Trump's Planned Nuclear Pact Withdrawal 'Not The Work Of A Great Mind,' Says Gorbachev

"All agreements aimed at nuclear disarmament ... must be preserved, for the sake of preserving life on earth," the former Soviet leader said.

Former Soviet leader Mikhail Gorbachev slammed U.S. President Donald Trump’s plan to withdraw from a key anti-nuclear pact with Russia, calling the decision “not the work of a great mind.”

“All agreements aimed at nuclear disarmament and limiting nuclear weapons must be preserved, for the sake of preserving life on earth,” Gorbachev told Russia’s Interfax news agency Sunday.

Gorbachev, 87, negotiated the Intermediate-Range Nuclear Forces Treaty with then-President Ronald Reagan in 1987. It prohibits the U.S and Russia from possessing, producing or test-flying a ground-launched cruise missile with a range of 300 to 3,400 miles. Reagan hailed the treaty as a historic step toward world peace.

Trump announced Saturday that he plans to withdraw from the treaty because of unspecified violations by Russia.

“Russia has not, unfortunately, honored the agreement, so we’re going to terminate the agreement and we’re going to pull out,” Trump told reporters after a Nevada political rally. “We are going to terminate the agreement and then we are going to develop the weapons” unless Russia and China agree to a new deal, he added.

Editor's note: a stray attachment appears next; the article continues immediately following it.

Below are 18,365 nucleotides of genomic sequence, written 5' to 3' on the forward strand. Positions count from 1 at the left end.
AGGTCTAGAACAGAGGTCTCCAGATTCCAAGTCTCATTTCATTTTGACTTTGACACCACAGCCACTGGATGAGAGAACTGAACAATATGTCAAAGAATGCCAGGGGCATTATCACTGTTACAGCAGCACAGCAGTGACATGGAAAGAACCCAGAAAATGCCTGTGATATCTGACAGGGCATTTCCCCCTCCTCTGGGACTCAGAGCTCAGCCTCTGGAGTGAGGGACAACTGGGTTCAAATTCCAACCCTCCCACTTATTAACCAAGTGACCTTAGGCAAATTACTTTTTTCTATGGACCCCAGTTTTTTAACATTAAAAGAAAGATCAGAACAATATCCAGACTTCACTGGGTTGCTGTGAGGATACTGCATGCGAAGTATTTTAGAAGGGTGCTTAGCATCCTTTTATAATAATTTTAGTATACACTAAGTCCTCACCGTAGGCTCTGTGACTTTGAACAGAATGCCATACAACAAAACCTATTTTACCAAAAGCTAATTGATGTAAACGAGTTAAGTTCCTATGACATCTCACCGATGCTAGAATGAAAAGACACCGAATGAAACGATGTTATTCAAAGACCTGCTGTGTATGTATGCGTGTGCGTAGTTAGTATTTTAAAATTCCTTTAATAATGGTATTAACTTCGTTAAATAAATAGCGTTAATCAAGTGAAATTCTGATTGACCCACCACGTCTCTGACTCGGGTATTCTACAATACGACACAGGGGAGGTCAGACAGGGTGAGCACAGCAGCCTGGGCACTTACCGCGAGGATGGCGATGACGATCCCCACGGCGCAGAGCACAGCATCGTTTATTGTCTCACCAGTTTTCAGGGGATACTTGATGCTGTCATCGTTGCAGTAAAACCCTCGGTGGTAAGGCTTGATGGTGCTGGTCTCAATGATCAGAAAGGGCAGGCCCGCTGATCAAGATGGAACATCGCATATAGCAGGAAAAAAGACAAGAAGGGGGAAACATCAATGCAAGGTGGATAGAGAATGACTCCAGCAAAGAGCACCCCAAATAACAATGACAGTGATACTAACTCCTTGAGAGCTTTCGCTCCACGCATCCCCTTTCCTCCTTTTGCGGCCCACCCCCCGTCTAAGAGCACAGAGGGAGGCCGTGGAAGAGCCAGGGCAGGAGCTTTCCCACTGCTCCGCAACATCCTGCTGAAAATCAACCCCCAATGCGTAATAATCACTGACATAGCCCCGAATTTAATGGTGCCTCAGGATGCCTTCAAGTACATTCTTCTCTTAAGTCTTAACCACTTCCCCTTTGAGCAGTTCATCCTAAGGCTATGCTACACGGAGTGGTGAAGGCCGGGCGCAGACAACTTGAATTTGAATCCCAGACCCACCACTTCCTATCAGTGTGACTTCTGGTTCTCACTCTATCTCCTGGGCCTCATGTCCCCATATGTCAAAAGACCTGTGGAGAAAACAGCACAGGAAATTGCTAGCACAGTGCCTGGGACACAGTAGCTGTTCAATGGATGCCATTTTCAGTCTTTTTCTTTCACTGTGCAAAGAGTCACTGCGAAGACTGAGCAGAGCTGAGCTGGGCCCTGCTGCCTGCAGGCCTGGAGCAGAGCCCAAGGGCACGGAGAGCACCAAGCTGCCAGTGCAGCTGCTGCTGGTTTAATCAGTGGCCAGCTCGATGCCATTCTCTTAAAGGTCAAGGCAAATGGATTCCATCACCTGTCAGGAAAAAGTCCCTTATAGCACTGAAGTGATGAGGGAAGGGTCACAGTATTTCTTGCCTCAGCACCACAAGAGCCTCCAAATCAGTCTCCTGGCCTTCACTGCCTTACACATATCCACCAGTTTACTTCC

Gorbachev said he found Trump’s plan “very strange,” according to a translation of his comments to Interfax by CNBC. He wondered: “Do they really not understand in Washington what this can lead to?”

Gorbachev said such a move “will undermine all the efforts that were made by the leaders of the U.S.S.R. and the United States themselves to achieve nuclear disarmament.”

Trump’s announcement has been criticized by Germany, as well as Democrats and some Republicans in the U.S.

Sen. Rand Paul (R-Ky.), who serves on the Foreign Relations Committee, called it a “big, big mistake to flippantly get out of this historic agreement” in an interview Sunday on Fox News. “We went from 64,000 nuclear-tipped missiles down to 15,000.”

He called Trump’s comments a reason why hawkish national security adviser John Bolton “shouldn’t be allowed anywhere near U.S. foreign policy.”

CORRECTION: A previous version of this story indicated Gorbachev had been the president of Russia instead of the Soviet Union.